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Am J Epidemiol. 2008 Aug 15;168(4):454-60. doi: 10.1093/aje/kwn151. Epub 2008 Jul 2.

Weight change over three decades and the risk of osteoporosis in men: the Norwegian Epidemiological Osteoporosis Studies (NOREPOS).

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Section for Preventive Medicine and Epidemiology, Institute of General Practice and Community Medicine, University of Oslo, Oslo, Norway.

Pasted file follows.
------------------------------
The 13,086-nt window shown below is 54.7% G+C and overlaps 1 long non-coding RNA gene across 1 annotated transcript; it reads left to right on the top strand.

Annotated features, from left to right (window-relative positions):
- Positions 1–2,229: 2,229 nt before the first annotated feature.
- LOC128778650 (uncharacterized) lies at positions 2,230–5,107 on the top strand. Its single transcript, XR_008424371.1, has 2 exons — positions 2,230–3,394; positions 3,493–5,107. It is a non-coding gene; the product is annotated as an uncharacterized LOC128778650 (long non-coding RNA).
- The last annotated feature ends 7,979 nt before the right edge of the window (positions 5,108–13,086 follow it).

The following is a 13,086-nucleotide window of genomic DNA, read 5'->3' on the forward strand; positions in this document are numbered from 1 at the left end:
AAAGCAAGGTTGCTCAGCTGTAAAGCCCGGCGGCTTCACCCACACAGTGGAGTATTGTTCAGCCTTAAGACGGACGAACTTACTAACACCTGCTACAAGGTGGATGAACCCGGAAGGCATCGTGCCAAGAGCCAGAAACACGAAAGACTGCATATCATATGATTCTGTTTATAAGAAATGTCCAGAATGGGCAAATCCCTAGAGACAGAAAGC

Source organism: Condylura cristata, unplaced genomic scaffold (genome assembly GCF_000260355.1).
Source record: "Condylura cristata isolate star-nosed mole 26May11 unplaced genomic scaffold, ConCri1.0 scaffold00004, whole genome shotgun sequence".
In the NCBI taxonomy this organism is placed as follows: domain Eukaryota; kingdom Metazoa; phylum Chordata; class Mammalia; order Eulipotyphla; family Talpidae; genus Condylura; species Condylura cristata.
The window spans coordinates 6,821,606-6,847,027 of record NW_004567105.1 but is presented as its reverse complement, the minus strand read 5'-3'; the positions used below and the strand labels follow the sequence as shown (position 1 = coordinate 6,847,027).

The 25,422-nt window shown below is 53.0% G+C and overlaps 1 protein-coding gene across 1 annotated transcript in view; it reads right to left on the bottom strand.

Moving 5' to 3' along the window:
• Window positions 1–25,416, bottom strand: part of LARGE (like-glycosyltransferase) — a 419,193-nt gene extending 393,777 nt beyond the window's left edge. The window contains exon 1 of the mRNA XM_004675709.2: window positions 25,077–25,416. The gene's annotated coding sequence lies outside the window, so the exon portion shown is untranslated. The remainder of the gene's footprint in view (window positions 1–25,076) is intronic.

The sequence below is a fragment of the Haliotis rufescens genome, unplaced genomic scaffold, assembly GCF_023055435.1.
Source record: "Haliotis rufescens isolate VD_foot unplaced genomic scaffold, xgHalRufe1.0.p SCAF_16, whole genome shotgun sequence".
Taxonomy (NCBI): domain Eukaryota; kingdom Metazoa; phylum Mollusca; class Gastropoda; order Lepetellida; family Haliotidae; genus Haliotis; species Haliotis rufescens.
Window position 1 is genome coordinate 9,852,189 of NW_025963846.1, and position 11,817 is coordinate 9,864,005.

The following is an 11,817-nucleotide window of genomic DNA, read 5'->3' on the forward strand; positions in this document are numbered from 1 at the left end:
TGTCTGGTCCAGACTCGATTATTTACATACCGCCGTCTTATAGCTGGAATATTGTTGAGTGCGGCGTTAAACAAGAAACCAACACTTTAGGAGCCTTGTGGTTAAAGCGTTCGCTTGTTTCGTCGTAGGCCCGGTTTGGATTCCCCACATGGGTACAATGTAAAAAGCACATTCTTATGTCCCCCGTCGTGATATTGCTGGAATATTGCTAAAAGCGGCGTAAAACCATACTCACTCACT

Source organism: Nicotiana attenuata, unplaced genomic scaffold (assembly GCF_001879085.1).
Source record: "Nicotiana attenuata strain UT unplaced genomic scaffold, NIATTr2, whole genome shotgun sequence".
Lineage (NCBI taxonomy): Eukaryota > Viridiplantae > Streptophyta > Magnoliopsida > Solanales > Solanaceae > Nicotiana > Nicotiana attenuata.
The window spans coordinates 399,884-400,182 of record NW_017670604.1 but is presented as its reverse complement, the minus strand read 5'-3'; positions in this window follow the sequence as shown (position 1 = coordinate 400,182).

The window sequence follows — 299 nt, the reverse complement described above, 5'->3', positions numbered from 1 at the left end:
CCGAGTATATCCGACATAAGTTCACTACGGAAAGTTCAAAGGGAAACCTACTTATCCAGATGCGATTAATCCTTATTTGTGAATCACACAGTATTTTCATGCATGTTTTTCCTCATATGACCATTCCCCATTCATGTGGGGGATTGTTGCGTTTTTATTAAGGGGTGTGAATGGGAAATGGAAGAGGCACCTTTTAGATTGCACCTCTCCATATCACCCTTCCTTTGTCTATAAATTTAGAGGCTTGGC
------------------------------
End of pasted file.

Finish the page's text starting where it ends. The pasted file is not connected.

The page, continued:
The purpose of this study was to assess the effect of weight in middle-aged men and subsequent weight change on the risk of osteoporosis three decades later. The authors utilized data from 1,476 Norwegian men participating in two health screenings in Oslo (1972-1973 and 2000-2001) and Tromsø (1974-1975 and 2001). Height and weight were measured at baseline and follow-up. Total hip bone mineral density (BMD) was assessed at follow-up by dual energy x-ray absorptiometry. Baseline body mass index (BMI) was positively related to BMD three decades later. Subsequent weight change was also strongly related to BMD, and the proportion of persons with osteoporosis decreased from 15.1% among those who lost >or=10% of their body weight to 0.6% among those who gained >or=10% of their body weight. Excluding participants with medical conditions did not change the association between weight change and BMD. Taking both BMI and weight change into account, the prevalence of osteoporosis in the lowest quarter of baseline BMI was 31% (95% confidence interval: 24, 37) in persons losing >or=5% of their weight and 4% (95% confidence interval: 1, 7) in persons gaining >or=5% of their weight. In this cohort of middle-aged men, low baseline BMI and weight loss during the following three decades were both strongly and negatively related to total hip BMD.

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